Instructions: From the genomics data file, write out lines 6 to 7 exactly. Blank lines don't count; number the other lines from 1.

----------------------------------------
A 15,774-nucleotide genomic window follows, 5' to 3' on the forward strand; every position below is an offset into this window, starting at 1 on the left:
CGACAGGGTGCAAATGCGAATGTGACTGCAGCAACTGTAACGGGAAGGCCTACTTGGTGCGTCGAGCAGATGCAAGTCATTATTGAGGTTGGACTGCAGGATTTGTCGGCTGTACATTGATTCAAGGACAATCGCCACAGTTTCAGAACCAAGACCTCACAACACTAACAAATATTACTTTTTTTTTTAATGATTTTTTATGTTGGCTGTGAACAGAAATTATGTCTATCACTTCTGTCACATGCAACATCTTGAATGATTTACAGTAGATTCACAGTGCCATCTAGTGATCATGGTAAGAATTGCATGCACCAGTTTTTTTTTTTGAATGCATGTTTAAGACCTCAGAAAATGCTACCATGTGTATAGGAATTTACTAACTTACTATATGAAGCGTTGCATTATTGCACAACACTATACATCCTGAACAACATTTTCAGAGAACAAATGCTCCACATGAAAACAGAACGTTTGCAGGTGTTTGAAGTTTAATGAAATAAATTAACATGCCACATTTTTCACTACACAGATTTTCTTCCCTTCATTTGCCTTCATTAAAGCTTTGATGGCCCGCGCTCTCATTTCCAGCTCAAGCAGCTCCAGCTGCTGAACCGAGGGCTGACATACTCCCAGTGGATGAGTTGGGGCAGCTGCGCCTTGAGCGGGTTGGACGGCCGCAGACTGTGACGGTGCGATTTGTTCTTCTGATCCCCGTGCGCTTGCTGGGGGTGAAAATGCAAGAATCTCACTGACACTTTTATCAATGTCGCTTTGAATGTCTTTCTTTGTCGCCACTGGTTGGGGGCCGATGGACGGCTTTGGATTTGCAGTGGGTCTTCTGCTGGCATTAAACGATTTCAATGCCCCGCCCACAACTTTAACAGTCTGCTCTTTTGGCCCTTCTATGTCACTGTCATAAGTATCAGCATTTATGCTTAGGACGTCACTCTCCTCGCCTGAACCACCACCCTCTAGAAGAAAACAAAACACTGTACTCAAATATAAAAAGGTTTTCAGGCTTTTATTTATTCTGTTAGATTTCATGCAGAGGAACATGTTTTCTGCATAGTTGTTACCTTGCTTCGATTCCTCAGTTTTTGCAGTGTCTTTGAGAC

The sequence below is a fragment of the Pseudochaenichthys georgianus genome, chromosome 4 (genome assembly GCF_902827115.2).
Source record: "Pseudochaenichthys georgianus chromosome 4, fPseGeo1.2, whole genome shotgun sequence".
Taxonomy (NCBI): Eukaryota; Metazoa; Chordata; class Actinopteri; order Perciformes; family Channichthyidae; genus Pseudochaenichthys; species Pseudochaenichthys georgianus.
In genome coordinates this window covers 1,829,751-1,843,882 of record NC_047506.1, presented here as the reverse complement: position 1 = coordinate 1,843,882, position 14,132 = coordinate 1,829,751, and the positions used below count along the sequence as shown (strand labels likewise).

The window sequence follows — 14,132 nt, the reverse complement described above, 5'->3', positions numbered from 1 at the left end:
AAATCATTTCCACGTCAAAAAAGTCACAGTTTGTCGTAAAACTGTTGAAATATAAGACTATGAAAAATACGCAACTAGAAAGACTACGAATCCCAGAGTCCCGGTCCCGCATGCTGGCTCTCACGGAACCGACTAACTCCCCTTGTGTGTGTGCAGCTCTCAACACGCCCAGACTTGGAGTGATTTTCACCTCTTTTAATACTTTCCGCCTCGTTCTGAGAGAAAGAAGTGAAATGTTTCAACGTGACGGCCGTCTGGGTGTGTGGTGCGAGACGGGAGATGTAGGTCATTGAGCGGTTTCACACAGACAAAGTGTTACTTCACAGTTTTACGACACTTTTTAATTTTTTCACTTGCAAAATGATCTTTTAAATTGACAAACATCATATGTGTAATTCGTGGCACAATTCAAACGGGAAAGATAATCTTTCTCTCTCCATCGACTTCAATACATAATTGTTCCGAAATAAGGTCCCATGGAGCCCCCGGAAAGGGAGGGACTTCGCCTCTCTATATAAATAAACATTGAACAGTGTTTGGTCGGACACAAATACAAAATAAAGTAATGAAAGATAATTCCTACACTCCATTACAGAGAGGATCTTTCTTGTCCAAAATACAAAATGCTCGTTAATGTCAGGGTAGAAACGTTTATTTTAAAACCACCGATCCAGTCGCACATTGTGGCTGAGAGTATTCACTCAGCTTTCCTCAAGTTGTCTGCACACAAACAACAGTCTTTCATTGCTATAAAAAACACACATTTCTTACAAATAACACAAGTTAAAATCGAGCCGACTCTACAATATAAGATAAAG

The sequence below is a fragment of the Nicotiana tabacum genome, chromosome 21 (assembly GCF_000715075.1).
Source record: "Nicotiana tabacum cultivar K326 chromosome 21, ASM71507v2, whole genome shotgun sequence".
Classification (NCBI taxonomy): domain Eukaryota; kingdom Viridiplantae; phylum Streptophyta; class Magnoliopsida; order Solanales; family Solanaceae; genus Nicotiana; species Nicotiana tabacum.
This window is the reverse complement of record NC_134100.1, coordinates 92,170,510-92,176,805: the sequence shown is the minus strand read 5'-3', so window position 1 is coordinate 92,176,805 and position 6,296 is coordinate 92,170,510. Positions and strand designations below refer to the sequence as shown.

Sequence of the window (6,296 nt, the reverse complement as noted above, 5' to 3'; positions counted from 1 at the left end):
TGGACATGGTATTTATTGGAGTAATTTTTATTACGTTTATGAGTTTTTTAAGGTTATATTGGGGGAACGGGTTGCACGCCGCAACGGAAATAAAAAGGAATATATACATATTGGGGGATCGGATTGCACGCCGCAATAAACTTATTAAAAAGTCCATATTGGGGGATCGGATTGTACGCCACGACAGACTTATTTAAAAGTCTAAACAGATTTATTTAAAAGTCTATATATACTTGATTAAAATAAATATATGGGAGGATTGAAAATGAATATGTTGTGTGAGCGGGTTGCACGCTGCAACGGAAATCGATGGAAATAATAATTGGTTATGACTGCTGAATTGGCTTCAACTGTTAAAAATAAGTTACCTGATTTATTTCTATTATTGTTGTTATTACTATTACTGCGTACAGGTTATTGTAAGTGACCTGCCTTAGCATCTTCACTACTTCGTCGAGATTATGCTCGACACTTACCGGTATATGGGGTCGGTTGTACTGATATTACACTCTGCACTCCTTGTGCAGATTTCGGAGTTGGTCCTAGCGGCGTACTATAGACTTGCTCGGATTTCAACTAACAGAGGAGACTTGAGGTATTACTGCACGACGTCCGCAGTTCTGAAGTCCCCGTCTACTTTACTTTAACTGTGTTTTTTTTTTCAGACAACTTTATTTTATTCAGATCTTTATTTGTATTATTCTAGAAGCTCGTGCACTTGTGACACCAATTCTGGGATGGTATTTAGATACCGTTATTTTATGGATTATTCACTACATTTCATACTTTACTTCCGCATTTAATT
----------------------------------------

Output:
In genome coordinates this window covers 1,829,751-1,843,882 of record NC_047506.1, presented here as the reverse complement: position 1 = coordinate 1,843,882, position 14,132 = coordinate 1,829,751, and the positions used below count along the sequence as shown (strand labels likewise).

The window sequence follows — 14,132 nt, the reverse complement described above, 5'->3', positions numbered from 1 at the left end: